- Reasons for integrating Invoice Ninja and WooCommerce
- Integration scenario
This post discusses how the open-source invoicing solution Invoice Ninja can be integrated with WooCommerce. The post focuses on Invoice Ninja and explains its downsides and problems.
Reasons for integrating Invoice Ninja and WooCommerce
At Bienenplatzerl.at we try to combine modern beekeeping with technology. Keeping the cost of operation as small as possible is an important factor. Therefore, we aim to utilize open-source products that are allowed to be used commercially at no cost, and run them on our own infrastructure.
This post explains how to integrate the free invoicing solution Invoice Ninja with our existing online shop, which is implemented using WooCommerce on WordPress. Most of our business are cash sales, which means the stock count in our WooCommerce online shop has to be updated on a regular basis – til now, this was done by hand. To automate this tedious task, we utilized the subscription feature of Invoice Ninja to decrease the stock count upon the creating of an invoice.
The source code of this integration project can be found on GitHub.
Invoice Ninja provides so-called subscriptions which are basically webhooks that can be registered to call a specific URI when a certain event occurs. For our use case, we want to propagate the stock count adjustment when a new invoice is created (and also reverse this adjustment in case we delete the invoice).
Fig. 1: Overview of registered subscriptions in Invoice Ninja
To accomplish this, we use Azure Functions because this allows us to quickly implement a integration mechanism that doesn’t require much maintenance. For our use case Azure Functions don’t incur any costs since they only run several times a day. Our Azure Function provides an HTTP trigger that is called by the Invoice Ninja subscription, then it determines how many items are sold by parsing the invoice data, and finally, it sends the stock adjustments to the REST API of our WooCommerce shop. Of course we could implement the WooCommerce API ourselves but there is also a NuGet package available that wraps the API.
Since we don’t want any unauthorized clients to call our Azure Function, we utilize its out-of-the-box authorization. This requires the calling Invoice Ninja webhook to provide an API key, which can be found in the Azure portal. This key can either be provided via the
x-functions-key HTTP header, or by appending the query string
?code=MYKEY to the webhook URL. Unfortunately, Invoie Ninja doesn’t support passing an HTTP header; therefore, there is no other option the using the latter option. Keep in mind that this has the following implications:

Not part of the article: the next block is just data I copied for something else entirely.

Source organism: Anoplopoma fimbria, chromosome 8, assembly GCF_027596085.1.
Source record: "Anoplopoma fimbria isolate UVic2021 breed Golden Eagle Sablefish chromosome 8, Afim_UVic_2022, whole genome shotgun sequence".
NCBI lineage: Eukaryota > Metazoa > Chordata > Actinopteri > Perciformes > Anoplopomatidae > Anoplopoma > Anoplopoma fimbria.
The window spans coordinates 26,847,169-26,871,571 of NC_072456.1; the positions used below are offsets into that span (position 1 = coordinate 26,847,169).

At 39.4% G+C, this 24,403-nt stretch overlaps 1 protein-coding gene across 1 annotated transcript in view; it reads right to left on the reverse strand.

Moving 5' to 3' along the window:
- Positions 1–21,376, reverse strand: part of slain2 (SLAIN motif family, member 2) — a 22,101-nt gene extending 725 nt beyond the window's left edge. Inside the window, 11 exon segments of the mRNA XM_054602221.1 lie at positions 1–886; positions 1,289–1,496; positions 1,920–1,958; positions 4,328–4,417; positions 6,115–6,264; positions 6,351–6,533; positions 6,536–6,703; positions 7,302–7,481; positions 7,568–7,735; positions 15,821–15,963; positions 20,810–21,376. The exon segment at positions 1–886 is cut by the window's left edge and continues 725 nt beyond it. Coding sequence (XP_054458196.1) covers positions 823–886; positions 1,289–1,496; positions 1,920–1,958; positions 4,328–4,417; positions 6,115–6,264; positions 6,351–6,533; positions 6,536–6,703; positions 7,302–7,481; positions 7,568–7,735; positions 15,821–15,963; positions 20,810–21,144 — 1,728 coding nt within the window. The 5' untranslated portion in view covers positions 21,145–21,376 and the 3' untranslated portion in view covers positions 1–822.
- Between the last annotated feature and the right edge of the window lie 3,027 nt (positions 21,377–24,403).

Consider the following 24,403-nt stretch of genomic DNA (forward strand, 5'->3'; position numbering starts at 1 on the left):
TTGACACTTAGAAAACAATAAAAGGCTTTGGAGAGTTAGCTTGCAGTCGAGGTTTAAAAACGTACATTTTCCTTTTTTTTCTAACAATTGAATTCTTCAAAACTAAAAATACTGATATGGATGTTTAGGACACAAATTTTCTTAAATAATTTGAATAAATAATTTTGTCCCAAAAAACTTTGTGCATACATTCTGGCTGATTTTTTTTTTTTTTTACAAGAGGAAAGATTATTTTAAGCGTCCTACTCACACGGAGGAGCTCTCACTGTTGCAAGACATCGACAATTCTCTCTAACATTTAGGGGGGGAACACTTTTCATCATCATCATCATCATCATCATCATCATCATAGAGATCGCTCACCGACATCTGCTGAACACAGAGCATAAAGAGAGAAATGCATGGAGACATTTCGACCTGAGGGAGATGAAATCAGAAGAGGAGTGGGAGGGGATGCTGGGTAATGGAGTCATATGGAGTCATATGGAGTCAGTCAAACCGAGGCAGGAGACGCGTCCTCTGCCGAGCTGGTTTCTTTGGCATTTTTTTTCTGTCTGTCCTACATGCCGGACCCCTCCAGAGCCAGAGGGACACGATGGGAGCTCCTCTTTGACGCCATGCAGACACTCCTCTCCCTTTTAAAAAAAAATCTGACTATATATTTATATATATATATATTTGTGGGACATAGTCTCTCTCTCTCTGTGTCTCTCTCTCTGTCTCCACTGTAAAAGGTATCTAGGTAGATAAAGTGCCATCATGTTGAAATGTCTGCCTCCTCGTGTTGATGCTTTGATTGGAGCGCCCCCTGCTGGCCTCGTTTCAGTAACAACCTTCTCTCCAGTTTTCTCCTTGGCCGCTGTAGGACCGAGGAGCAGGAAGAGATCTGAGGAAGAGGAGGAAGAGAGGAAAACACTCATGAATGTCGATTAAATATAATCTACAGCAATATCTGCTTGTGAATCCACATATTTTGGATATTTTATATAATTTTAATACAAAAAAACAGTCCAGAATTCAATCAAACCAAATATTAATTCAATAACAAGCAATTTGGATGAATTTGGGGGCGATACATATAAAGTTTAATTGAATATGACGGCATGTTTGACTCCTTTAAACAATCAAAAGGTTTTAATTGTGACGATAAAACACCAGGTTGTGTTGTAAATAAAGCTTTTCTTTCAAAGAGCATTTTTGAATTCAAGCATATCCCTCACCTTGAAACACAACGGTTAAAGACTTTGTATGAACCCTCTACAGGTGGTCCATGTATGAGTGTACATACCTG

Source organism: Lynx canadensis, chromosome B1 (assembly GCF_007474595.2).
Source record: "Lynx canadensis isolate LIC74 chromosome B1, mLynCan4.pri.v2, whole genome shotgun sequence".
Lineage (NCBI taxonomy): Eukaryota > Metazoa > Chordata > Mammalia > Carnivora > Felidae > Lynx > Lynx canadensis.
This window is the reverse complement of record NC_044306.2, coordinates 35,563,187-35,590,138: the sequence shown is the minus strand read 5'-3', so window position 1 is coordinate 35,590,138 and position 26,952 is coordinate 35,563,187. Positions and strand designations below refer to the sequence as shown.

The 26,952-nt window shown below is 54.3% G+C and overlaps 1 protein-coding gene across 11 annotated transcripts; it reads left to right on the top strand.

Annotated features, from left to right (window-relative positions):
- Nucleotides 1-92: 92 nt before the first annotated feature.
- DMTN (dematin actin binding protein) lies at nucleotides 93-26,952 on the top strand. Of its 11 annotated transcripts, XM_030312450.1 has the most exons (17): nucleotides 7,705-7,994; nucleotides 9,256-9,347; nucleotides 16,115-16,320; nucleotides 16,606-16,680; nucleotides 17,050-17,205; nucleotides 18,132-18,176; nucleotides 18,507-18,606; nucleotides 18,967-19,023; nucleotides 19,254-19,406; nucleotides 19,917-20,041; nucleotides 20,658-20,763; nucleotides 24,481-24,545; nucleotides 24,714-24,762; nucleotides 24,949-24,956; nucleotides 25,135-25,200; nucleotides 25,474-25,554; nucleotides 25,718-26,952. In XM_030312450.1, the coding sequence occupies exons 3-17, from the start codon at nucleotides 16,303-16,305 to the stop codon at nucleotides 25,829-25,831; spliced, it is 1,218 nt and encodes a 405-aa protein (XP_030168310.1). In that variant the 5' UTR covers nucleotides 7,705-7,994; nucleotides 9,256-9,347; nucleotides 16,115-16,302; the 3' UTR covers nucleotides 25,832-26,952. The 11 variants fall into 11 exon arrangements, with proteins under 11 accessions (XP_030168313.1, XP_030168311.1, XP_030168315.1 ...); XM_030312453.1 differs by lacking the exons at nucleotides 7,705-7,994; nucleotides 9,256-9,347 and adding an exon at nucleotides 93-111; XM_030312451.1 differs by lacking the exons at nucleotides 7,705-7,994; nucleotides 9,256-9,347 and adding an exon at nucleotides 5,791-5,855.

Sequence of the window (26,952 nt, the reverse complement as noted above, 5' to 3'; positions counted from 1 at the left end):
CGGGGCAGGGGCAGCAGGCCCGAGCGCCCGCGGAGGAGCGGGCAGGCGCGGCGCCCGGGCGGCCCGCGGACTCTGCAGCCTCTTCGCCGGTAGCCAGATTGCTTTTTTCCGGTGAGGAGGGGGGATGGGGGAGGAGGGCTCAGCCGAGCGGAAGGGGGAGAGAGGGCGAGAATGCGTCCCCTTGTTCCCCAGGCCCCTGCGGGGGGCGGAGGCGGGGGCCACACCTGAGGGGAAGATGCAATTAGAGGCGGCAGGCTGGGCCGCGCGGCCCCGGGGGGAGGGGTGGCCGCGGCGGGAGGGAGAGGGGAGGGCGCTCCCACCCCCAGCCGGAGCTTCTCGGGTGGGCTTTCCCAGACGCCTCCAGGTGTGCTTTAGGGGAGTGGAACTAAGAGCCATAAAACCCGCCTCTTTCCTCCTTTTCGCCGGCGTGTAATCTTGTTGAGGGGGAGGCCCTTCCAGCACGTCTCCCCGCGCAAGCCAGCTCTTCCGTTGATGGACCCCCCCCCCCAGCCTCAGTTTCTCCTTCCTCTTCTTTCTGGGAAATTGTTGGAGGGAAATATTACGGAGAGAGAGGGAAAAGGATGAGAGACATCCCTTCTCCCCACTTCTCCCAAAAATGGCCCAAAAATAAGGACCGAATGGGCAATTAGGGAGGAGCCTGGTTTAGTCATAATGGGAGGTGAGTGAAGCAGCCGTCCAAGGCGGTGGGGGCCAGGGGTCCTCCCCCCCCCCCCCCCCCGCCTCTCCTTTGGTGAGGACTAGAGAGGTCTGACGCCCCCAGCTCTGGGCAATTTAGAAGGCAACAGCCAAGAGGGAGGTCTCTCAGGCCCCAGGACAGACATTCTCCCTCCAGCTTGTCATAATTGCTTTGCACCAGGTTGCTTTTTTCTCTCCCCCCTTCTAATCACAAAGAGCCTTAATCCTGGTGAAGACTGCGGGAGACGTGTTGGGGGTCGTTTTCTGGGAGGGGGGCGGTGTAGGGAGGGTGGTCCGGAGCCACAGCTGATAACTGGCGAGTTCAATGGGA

- The URL with the code is visible to all Invoice Ninja admins. Since the permission management for administrators is only binary (either full, or no permissions), this might be a problem.
- The URL including the code might appear in application or server logs.
Here comes the difficult part: Invoice Ninja isn’t making it easy to implement the integration. First, there is no available schema definition for the data sent via the webhook. Moreover, you have to be careful if you want to use their swagger documentation: from my experience, this does not match with the actual REST API, and versioning isn’t done correctly either.
To get a feeling for how the webhook API looks like, you can have a glance at an recorded HTTP payload in the GitHub repository. Since there is no documented schema, I wouldn’t assume the schema to be stable. Generating a statically typed data transfer object from the payload might lead to breaking changes. Therefore, it is advisable to follow the Tolerant Reader pattern and parse only the elements of the payload which must be processed.
No delta of changes to an invoice
Although Invoice Ninja supports three kinds of invoice events – created, deleted, and updated –, there is no way to find out what has been changed in the event of an invoice update. In our case we want to propagate the item count from the invoice to our stock. If you register a webhook for the update event, the payload only consists the new values but no information how it has changed from the initially created invoice. This leaves us without any knowledge about how to correctly updated the stock.
Our approach to solving this problem was to query Invoice Ninja’s REST API and get the history data for an invoice. However, after some research, it turned out that the REST API does not – as opposed to the web portal – provide access to the invoice history. The only possibility would therefore be keep state regarding the invoice history in the Azure function, which seems to be far too much effort for a simple integration scenario.
I hope you enjoyed this blog post and found it useful. I’m open to your thoughts on this subject, or how to improve this post. If you know of a better open-source solution than Invoice Ninja, please leave a comment below.
Title photo by JJ Ying